There's always been a sense of mystery around avant-garde group The Residents, mostly to do with the members' identities. However, the biggest mystery for me is how they and their label, Ralph Records, lost their way so badly and so quickly after the release of their last great album Eskimo (1979): their dozens of efforts since have been throwaway rubbish. The music and its presentation, where once it had been lavishly and lovingly created, suddenly became crude and slapdash; and it's even sadder the way the superb 70s albums were so shoddily reissued on CD: poorly mastered audio and embarrassingly sloppy artwork/liner notes. One can only assume there was a critical parting of ways in the group's formation for such a schism to have occurred.
While I consider Meet The Residents (1974) a classic of its time, and one of the first albums that truly inspired me to make music, I consider Fingerprince (1976) to be their greatest; indeed I have a lot to thank it for - it was my passing mention of it to Lora Logic in an audition that ultimately allowed me the chance to do music as a career.
The Residents : Fingerprince (1976)
Although there's since been the usual Cryptic Corporation nonsense about this originally being a 3-sided release blah blah - after listening to the 'complete' CD reissue, it seems pretty clear to me that the extra tracks were rightly not included on the definitive original vinyl album.
But enough bitching about that - the original Fingerprince is an exquisitely conceived and perfectly balanced album. It manages to be simultaneously challenging yet accessible - I know I must have played it hundreds of times and never tire of listening to its subtleties, discovering new intricacies even now.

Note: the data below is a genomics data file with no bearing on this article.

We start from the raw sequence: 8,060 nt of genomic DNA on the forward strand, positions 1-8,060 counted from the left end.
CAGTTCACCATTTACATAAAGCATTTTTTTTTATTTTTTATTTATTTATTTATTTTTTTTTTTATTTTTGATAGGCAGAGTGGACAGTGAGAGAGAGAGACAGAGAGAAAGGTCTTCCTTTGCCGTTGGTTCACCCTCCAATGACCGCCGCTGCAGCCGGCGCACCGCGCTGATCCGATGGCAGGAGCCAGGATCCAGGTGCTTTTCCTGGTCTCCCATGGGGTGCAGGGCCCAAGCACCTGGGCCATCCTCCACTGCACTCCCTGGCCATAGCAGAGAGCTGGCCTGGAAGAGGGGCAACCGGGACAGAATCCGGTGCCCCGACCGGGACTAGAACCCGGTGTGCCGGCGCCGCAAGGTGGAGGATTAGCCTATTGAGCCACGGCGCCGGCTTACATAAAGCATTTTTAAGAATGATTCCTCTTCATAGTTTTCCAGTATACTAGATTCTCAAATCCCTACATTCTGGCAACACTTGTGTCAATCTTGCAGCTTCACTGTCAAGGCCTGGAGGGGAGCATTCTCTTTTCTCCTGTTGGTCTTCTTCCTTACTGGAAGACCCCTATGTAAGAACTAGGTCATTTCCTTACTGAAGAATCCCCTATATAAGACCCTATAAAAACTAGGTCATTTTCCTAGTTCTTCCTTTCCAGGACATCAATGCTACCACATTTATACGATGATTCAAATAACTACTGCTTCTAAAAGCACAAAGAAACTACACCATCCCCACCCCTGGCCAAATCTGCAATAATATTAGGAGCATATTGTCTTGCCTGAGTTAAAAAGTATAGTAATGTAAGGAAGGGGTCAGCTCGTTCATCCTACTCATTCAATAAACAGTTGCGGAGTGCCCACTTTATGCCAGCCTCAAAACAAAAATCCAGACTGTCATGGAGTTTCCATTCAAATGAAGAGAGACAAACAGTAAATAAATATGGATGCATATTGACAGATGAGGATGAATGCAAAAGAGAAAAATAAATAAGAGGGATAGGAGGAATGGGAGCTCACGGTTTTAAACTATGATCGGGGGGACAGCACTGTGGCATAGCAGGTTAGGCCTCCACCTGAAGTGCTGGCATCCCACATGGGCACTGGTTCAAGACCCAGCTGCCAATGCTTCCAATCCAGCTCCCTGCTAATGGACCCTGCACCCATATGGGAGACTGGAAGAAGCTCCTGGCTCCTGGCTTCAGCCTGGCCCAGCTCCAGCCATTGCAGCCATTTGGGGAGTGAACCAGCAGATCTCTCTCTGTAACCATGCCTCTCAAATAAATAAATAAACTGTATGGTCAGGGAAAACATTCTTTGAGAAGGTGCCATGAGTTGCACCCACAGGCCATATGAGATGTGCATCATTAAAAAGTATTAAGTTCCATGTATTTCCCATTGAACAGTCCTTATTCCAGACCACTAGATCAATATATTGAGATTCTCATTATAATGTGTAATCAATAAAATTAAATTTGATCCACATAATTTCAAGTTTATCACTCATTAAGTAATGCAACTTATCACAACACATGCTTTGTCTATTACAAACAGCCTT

Side A consists of eight perfectly sequenced delightful tracks each of short duration, full of The Residents' trademark eclecticism and dadaist sensibilities. The opening bars of bossanova rhythms on You Yesyesyes initially seem fairly ordinary, yet once the idiosyncratic chanting and discordant melodies join in, you are induced into the band's strangely delicious creepy universe. Side B's gorgeous Six Things To A Cycle is a surreal twisted baroque suite with some incredibly inventive use of instruments such as gamelans, basses, violins, brass, kettle drums, along with odd sound effects, trademark background chants, and god knows what else. The bizarre elusive melodies, rhythms, and swirling leitmotifs captivate you from beginning to end.
Experimental music that would subsequently attempt to imitate this dadaist style was never able to replicate the inherent musicality, the originality, the economy of expression, and the pristine sound quality that all combine to make Fingerprince such a special achievement.